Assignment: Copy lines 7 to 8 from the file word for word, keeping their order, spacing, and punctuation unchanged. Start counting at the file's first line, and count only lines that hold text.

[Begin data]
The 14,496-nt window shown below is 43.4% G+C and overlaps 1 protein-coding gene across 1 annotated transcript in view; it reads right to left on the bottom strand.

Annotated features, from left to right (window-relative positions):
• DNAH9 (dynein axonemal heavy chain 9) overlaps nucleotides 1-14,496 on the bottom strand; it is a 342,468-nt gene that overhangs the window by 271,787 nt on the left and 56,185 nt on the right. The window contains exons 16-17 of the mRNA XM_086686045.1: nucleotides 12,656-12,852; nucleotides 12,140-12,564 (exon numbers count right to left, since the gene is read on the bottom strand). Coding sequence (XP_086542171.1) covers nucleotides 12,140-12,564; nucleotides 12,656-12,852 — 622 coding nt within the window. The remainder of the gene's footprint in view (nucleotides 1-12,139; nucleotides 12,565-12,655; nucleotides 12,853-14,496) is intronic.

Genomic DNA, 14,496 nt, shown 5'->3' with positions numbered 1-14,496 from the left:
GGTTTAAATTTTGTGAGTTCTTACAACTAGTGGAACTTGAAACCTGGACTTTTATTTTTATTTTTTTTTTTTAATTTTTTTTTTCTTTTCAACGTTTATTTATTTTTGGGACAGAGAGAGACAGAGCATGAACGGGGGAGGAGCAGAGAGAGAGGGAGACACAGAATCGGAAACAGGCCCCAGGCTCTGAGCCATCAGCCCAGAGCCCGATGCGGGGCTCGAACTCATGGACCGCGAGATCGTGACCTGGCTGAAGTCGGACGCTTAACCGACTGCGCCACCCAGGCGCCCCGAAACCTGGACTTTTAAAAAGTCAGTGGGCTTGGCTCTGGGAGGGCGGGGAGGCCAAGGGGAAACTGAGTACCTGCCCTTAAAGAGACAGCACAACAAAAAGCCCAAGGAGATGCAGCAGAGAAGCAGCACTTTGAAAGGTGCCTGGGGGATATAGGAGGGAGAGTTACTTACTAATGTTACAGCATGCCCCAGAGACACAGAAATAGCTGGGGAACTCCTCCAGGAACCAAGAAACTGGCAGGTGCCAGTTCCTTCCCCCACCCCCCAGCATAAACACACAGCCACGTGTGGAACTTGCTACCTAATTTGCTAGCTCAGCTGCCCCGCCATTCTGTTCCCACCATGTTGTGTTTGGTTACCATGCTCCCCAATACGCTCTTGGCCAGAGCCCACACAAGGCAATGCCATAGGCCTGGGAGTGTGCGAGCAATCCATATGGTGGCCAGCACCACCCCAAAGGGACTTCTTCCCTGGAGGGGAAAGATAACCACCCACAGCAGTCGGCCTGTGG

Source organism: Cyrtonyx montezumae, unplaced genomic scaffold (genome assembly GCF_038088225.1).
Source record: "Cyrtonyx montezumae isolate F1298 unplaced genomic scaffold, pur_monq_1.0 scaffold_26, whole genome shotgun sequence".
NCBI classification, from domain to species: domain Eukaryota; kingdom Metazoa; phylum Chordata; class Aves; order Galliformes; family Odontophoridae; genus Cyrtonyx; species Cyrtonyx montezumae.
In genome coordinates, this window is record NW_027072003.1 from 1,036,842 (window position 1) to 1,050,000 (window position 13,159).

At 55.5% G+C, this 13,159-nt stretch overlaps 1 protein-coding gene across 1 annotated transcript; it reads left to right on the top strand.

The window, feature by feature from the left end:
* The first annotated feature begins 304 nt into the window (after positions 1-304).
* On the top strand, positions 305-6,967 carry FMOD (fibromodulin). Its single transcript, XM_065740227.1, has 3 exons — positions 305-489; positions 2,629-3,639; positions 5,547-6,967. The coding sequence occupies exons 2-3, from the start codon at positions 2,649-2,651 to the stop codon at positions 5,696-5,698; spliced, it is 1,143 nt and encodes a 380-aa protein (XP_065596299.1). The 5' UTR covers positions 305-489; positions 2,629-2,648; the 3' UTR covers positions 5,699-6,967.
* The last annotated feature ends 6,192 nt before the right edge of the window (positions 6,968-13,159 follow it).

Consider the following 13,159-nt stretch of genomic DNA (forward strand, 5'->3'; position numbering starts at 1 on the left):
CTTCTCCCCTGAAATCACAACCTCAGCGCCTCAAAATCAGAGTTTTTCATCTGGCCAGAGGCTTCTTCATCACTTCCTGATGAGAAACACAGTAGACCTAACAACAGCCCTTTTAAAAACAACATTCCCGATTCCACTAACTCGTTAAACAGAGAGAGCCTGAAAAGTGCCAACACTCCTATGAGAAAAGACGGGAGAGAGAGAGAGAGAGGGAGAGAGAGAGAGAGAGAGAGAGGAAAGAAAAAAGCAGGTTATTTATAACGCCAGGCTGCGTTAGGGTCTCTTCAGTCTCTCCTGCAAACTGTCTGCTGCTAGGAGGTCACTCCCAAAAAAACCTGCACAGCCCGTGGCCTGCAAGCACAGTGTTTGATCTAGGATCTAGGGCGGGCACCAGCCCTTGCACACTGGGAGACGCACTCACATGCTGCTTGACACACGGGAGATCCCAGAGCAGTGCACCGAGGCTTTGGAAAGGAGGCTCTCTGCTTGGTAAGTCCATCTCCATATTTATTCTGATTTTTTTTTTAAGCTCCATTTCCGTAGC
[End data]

Source record: "Cyrtonyx montezumae isolate F1298 unplaced genomic scaffold, pur_monq_1.0 scaffold_26, whole genome shotgun sequence".
NCBI classification, from domain to species: domain Eukaryota; kingdom Metazoa; phylum Chordata; class Aves; order Galliformes; family Odontophoridae; genus Cyrtonyx; species Cyrtonyx montezumae.